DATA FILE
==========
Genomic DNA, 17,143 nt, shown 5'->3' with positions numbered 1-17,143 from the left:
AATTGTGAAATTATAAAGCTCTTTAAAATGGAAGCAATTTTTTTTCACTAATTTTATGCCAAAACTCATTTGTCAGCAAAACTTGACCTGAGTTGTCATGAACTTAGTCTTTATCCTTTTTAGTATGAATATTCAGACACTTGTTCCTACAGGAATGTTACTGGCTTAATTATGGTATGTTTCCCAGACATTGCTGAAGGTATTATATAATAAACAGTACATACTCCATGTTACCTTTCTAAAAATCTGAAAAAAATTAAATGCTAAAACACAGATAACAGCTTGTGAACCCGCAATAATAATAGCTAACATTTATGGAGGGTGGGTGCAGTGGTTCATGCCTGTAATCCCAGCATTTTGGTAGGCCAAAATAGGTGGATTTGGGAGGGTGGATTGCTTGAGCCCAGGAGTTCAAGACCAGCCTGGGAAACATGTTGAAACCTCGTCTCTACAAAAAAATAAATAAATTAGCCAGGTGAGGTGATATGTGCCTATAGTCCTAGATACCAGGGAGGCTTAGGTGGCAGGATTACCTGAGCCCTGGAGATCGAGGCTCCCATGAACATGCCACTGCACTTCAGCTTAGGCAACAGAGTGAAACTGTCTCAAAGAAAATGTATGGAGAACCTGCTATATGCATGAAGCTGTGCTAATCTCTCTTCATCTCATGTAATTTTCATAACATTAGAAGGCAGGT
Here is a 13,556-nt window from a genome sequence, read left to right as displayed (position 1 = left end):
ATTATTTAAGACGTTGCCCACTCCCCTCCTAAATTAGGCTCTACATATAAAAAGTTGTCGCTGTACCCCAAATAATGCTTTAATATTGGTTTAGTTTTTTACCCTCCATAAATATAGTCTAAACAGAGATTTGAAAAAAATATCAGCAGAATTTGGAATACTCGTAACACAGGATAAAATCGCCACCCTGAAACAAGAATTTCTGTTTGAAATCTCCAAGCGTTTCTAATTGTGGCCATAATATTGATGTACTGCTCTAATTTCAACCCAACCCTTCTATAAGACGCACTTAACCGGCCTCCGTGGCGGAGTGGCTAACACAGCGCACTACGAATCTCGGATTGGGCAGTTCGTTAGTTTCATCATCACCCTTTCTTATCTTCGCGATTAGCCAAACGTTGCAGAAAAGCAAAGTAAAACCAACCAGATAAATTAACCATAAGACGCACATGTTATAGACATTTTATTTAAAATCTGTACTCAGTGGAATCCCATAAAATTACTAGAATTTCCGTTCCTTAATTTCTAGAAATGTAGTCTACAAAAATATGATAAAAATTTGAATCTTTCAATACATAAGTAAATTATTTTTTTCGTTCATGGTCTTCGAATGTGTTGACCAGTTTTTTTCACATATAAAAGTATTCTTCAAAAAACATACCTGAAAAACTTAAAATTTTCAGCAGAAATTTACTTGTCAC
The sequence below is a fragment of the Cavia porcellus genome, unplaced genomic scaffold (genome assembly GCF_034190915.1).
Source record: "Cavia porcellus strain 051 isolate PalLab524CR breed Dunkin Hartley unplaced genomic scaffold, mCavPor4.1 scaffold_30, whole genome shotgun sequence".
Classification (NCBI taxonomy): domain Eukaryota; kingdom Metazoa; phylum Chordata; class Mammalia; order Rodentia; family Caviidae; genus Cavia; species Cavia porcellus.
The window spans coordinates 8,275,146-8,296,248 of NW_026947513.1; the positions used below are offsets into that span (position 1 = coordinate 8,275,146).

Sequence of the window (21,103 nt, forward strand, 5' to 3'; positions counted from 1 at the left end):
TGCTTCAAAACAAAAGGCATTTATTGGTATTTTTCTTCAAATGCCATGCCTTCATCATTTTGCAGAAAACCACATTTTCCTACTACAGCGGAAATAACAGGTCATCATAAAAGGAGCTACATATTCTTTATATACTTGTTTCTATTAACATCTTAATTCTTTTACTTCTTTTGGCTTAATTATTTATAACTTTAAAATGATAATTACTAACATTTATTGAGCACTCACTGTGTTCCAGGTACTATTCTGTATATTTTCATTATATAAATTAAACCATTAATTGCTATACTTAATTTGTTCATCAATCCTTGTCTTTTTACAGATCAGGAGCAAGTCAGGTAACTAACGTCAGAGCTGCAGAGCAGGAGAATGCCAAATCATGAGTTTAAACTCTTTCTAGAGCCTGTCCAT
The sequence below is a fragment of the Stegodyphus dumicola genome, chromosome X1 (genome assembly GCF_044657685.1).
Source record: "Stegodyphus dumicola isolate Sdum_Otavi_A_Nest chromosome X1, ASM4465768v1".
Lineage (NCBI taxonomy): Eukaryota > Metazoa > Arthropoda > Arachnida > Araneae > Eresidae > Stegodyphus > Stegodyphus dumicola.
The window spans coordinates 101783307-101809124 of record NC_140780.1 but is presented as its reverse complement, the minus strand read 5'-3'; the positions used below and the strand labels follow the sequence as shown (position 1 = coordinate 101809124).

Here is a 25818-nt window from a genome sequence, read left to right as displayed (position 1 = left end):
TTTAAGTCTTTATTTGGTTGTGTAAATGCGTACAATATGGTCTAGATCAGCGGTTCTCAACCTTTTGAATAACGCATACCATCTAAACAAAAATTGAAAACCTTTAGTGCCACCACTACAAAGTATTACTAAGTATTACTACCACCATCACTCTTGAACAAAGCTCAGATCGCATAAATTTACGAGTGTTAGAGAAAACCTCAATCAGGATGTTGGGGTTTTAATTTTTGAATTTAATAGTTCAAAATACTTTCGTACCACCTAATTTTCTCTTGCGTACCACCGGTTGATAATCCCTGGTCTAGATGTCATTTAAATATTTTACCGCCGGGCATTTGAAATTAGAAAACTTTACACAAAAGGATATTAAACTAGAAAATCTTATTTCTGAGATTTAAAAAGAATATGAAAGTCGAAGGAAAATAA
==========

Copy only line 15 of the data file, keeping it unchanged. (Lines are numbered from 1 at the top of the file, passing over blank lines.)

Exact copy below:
Here is a 25818-nt window from a genome sequence, read left to right as displayed (position 1 = left end):